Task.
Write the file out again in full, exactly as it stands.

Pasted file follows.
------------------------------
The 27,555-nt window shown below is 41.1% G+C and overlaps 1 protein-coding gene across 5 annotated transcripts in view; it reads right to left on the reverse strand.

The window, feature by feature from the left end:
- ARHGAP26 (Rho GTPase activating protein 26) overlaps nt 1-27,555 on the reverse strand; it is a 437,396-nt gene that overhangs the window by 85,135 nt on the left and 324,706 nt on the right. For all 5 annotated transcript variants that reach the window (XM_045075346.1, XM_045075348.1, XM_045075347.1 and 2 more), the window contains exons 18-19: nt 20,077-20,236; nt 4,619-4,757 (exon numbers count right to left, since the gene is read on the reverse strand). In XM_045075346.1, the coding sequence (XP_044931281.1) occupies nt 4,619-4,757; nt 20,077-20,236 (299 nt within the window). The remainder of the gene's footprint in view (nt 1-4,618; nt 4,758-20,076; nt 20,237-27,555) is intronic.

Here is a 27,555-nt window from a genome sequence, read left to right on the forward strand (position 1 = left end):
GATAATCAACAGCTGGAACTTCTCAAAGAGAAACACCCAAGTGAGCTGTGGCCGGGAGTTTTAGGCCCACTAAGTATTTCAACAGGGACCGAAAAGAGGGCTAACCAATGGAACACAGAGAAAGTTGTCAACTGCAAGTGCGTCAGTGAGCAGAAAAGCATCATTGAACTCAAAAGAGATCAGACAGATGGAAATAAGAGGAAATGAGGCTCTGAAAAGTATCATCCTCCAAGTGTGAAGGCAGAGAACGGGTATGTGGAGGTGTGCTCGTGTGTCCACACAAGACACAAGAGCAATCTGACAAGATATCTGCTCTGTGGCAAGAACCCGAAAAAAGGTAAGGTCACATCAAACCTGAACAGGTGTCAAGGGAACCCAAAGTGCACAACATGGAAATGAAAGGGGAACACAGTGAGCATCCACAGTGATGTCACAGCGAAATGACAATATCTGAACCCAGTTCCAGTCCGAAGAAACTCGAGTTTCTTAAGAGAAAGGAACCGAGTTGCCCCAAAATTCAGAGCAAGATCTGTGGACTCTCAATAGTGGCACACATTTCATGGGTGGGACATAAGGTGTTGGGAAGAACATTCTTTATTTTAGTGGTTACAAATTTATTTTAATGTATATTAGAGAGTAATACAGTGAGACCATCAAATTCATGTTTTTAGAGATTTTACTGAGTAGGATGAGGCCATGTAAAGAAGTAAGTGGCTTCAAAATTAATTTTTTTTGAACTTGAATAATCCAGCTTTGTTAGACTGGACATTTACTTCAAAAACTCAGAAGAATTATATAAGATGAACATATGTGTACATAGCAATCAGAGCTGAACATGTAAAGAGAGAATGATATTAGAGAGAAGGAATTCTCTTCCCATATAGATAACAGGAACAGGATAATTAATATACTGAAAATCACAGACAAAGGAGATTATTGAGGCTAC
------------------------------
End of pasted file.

The 27,555-nt window shown below is 41.1% G+C and overlaps 1 protein-coding gene across 5 annotated transcripts in view; it reads right to left on the reverse strand.

The window, feature by feature from the left end:
- ARHGAP26 (Rho GTPase activating protein 26) overlaps nt 1-27,555 on the reverse strand; it is a 437,396-nt gene that overhangs the window by 85,135 nt on the left and 324,706 nt on the right. For all 5 annotated transcript variants that reach the window (XM_045075346.1, XM_045075348.1, XM_045075347.1 and 2 more), the window contains exons 18-19: nt 20,077-20,236; nt 4,619-4,757 (exon numbers count right to left, since the gene is read on the reverse strand). In XM_045075346.1, the coding sequence (XP_044931281.1) occupies nt 4,619-4,757; nt 20,077-20,236 (299 nt within the window). The remainder of the gene's footprint in view (nt 1-4,618; nt 4,758-20,076; nt 20,237-27,555) is intronic.

Here is a 27,555-nt window from a genome sequence, read left to right on the forward strand (position 1 = left end):
GATAATCAACAGCTGGAACTTCTCAAAGAGAAACACCCAAGTGAGCTGTGGCCGGGAGTTTTAGGCCCACTAAGTATTTCAACAGGGACCGAAAAGAGGGCTAACCAATGGAACACAGAGAAAGTTGTCAACTGCAAGTGCGTCAGTGAGCAGAAAAGCATCATTGAACTCAAAAGAGATCAGACAGATGGAAATAAGAGGAAATGAGGCTCTGAAAAGTATCATCCTCCAAGTGTGAAGGCAGAGAACGGGTATGTGGAGGTGTGCTCGTGTGTCCACACAAGACACAAGAGCAATCTGACAAGATATCTGCTCTGTGGCAAGAACCCGAAAAAAGGTAAGGTCACATCAAACCTGAACAGGTGTCAAGGGAACCCAAAGTGCACAACATGGAAATGAAAGGGGAACACAGTGAGCATCCACAGTGATGTCACAGCGAAATGACAATATCTGAACCCAGTTCCAGTCCGAAGAAACTCGAGTTTCTTAAGAGAAAGGAACCGAGTTGCCCCAAAATTCAGAGCAAGATCTGTGGACTCTCAATAGTGGCACACATTTCATGGGTGGGACATAAGGTGTTGGGAAGAACATTCTTTATTTTAGTGGTTACAAATTTATTTTAATGTATATTAGAGAGTAATACAGTGAGACCATCAAATTCATGTTTTTAGAGATTTTACTGAGTAGGATGAGGCCATGTAAAGAAGTAAGTGGCTTCAAAATTAATTTTTTTTGAACTTGAATAATCCAGCTTTGTTAGACTGGACATTTACTTCAAAAACTCAGAAGAATTATATAAGATGAACATATGTGTACATAGCAATCAGAGCTGAACATGTAAAGAGAGAATGATATTAGAGAGAAGGAATTCTCTTCCCATATAGATAACAGGAACAGGATAATTAATATACTGAAAATCACAGACAAAGGAGATTATTGAGGCTAC